Standard Article

Nitrate Health Effects

Domestic Water Supply

  1. Segun Michael Ade Adelana

Published Online: 15 APR 2005

DOI: 10.1002/047147844X.dw21

Water Encyclopedia

Water Encyclopedia

How to Cite

Adelana, S. M. A. 2005. Nitrate Health Effects. Water Encyclopedia. 1:30–42.

Author Information

  1. University of Ilorin, Ilorin, Kwara State, Nigeria

Publication History

  1. Published Online: 15 APR 2005


Nitrate is a stable nitrogen (N) species under certain natural conditions and forms highly soluble compounds. These are peculiar features that allow nitrate ion to be transported in some groundwater systems to environments where it can be converted into other nitrogen species that either promote surface water eutrophication or are hazardous to humans, livestock, and the environment. Nitrate test results are usually expressed in milligrams per liter as either nitrogen (NO3-N, sometimes written as plain N) or as nitrate (NO3).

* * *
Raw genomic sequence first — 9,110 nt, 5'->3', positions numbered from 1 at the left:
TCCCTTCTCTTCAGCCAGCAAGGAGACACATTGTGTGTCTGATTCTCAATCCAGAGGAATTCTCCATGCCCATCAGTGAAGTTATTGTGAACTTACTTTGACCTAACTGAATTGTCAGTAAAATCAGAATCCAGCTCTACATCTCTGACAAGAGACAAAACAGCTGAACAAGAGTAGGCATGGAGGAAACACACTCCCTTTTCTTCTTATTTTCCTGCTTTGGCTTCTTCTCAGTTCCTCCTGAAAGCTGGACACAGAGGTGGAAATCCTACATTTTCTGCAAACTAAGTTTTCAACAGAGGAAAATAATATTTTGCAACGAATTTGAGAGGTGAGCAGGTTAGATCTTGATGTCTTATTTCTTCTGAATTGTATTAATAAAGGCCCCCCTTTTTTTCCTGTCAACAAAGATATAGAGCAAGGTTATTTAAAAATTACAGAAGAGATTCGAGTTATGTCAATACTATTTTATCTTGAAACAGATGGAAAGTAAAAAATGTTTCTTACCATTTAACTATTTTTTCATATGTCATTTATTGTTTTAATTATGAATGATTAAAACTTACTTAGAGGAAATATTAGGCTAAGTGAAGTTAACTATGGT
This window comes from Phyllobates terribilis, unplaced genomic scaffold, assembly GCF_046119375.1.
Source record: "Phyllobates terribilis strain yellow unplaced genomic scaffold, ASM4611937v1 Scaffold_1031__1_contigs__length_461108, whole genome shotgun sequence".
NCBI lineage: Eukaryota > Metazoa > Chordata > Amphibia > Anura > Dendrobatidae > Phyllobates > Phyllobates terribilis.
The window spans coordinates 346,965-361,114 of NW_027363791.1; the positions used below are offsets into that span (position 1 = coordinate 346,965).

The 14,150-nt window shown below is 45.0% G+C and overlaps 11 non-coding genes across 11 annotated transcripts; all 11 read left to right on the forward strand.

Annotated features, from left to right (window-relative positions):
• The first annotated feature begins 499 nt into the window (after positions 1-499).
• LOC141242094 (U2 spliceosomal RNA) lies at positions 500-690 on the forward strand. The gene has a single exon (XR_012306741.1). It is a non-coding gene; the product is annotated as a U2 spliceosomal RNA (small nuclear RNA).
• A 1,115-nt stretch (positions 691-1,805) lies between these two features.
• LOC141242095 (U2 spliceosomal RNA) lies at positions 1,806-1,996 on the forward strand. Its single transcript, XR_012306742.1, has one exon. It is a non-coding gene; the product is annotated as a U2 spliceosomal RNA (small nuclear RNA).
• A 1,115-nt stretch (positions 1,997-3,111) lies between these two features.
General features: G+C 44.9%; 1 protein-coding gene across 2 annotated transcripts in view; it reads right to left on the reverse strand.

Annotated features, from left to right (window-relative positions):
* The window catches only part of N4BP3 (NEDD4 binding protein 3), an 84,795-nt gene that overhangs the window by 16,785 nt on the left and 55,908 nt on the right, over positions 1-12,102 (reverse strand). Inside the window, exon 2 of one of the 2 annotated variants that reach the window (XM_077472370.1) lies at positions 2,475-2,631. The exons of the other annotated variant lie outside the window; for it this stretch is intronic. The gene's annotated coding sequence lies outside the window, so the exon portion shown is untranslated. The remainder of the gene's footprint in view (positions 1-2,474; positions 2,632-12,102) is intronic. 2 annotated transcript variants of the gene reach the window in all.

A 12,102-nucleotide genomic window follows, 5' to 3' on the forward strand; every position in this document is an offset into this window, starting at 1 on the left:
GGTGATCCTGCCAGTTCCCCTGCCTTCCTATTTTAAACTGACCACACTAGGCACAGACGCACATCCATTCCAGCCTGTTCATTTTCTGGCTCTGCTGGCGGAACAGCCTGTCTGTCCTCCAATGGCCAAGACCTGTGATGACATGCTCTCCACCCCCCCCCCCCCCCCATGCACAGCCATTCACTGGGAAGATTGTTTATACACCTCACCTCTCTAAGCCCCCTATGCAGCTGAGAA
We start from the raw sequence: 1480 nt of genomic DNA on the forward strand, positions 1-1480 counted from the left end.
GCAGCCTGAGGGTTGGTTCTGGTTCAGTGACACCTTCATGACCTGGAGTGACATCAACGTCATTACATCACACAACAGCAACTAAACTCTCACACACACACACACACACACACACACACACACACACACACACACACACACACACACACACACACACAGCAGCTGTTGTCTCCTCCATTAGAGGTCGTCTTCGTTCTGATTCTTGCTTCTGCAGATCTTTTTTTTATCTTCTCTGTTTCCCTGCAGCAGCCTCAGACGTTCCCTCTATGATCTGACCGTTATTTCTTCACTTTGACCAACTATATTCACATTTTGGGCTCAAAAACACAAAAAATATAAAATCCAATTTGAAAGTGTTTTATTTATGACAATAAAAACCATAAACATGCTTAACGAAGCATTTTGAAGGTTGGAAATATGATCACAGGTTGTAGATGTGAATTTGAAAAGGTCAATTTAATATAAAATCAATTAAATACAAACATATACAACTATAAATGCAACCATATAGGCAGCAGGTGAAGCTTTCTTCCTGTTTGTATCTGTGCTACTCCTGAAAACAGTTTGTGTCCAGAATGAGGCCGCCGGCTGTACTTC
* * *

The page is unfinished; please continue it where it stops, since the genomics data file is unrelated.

The occurrence of high nitrate concentrations in groundwater is widespread, particularly from agricultural usage of fertilizers and animal manure or land disposal of domestic waste and wastewaters. Much research has been conducted to determine the amounts of nitrates in drinking water wells as well as in foods. Exposure to high doses of nitrate is generally perceived to be associated with adverse health effects in humans and other species. These range from infant methemoglobinemia, cancers, the ‘hot dog headache,’ and hypertension, to other adverse effects such as birth defects (congenital malformations) and spontaneous abortions. Most reported cases of infantile methemoglobinemia have been associated with the use of water containing more than 10 mg/L NO3-N.


  • nitrate;
  • groundwater;
  • pollution;
  • health hazards;
  • risk characterization;
  • drinking water;
  • agriculture;
  • waste materials;
  • water-related diseases